Many athletes find that a period of precompetition warm-up reduces the symptoms of EIB that occur during their competitive activity. Athletes often draw this conclusion without any guidance from healthcare specialists. Symptoms of EIB usually occur after a few minutes of exercise, and some athletes find that warming up before exercise acts as prophylaxis against more significant episodes of EIB during exercise. It has been shown by investigators that this phenomenon of the “refractory period” does occur in some athletes with asthma and that athletes can be refractory to an exercise task performed within 2 h of an exercise warm-up. The refractory period is hypothesized to be secondary to the release of catecholamines such as epinephrine and norepinephrine, which are bronchodilators and to depletion of mast cell contents such as histamine which cause bronchoconstriction. However, the refractory period has not been consistently proven across different athletic populations and has not been well-documented in EIB-positive athletes who are not asthmatic.
There are other nonpharmacologic strategies (Table 3) that athletes can employ to help reduce the frequency and severity of symptoms of EIB. Wearing a facemask during activity warms and humidifies inspired air when outdoor conditions are cold and dry, and is especially valuable to elite and recreational athletes who exercise in the winter. Breathing through the nose rather than the mouth will also help to ameliorate EIB by warming, filtering, and humidifying the air, which subsequently reduces airway cooling and dehydration. In addition, athletes with knowledge of triggers (ie, freshly cut grass) should attempt to avoid them if possible.
In our experience, both pharmacologic and non-pharmacologic approaches are essential to minimizing the adverse effects of EIB. We recommend starting athletes that have clinical evidence of EIB on therapy with short-acting bronchodilators before exercise, and instructing them on the importance of adequate warm-up and avoidance of known triggers. This regimen will prevent significant EIB in > 80% of athletes. If symptoms persist, especially in athletes with asthma, inhaled corticosteroids should be added as maintenance therapy offered by Canadian Health&Care Mall. While the efficacy of therapy with inhaled steroids in nonasthmatic athletes has not been extensively evaluated, we recommend using them in nonasthmatic athletes whose symptoms are not completely controlled with short-acting bronchodilators, as there is evidence of increased inflammation, although not typical of classic asthma, in the airways of subjects without known asthma as a result of hyperventilation and exercise. Alternatively, leukotriene modifiers or cromolyn compounds can be used in athletes whose asthma is inadequately controlled with (32-agonists.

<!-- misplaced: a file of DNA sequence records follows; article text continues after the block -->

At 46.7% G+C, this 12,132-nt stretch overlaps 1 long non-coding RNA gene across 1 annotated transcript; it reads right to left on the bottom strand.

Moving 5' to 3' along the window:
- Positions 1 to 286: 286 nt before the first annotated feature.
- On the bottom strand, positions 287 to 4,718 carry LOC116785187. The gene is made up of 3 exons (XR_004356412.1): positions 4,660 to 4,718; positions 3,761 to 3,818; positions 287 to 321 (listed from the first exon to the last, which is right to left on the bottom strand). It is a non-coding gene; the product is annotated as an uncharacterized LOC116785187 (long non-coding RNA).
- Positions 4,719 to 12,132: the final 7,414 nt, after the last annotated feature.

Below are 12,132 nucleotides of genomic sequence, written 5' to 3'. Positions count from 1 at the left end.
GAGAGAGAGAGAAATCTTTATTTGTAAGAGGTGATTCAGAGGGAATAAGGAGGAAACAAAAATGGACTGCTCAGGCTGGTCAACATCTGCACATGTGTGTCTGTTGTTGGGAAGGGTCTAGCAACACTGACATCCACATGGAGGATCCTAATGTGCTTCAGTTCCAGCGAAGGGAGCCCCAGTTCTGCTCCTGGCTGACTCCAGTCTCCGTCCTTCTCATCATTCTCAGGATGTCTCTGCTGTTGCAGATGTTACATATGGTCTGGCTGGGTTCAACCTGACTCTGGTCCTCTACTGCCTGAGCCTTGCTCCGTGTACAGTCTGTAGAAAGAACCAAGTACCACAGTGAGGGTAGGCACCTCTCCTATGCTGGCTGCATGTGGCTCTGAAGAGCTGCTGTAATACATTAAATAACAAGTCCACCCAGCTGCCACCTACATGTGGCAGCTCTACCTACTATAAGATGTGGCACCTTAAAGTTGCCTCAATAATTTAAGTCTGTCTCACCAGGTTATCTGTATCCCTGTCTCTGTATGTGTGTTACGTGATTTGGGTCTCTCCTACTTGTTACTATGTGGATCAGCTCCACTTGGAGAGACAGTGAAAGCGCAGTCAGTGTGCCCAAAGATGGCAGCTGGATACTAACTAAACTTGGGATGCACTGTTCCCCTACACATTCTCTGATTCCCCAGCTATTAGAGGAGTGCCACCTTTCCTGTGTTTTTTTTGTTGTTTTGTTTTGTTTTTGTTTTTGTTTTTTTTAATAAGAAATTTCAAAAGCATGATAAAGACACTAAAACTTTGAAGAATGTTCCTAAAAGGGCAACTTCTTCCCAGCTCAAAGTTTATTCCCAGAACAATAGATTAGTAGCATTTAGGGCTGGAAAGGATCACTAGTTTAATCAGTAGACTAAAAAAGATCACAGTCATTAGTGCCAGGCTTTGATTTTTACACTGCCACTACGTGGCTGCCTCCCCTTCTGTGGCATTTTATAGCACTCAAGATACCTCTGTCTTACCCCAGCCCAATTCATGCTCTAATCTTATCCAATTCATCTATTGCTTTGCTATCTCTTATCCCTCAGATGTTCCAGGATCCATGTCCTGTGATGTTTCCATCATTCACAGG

EIB in athletes is a problem that is likely more prevalent than currently clinically recognized. The consequences of misdiagnosis or the failure to diagnose entirely can result in the impairment of performance and can be detrimental to health. The cohort of athletes who experience EIB but are not asthmatic needs further study. There are many unanswered questions about the pathogenesis of EIB in this cohort and whether therapy targeted at EIB in asthmatic patients is as effective in nonasthmatic athletes who experience EIB. Physicians and trainers must have a high index of suspicion when healthy athletes complain of symptoms during exercise. Most importantly, the education of both athletes and health-care providers, in terms of recognition of an impending or ongoing episode of EIB and appropriate treatment for such an episode, is paramount.
Tags: Asthma, bronchial hyperreactivity, exercise test, exercise-induced bronchospasm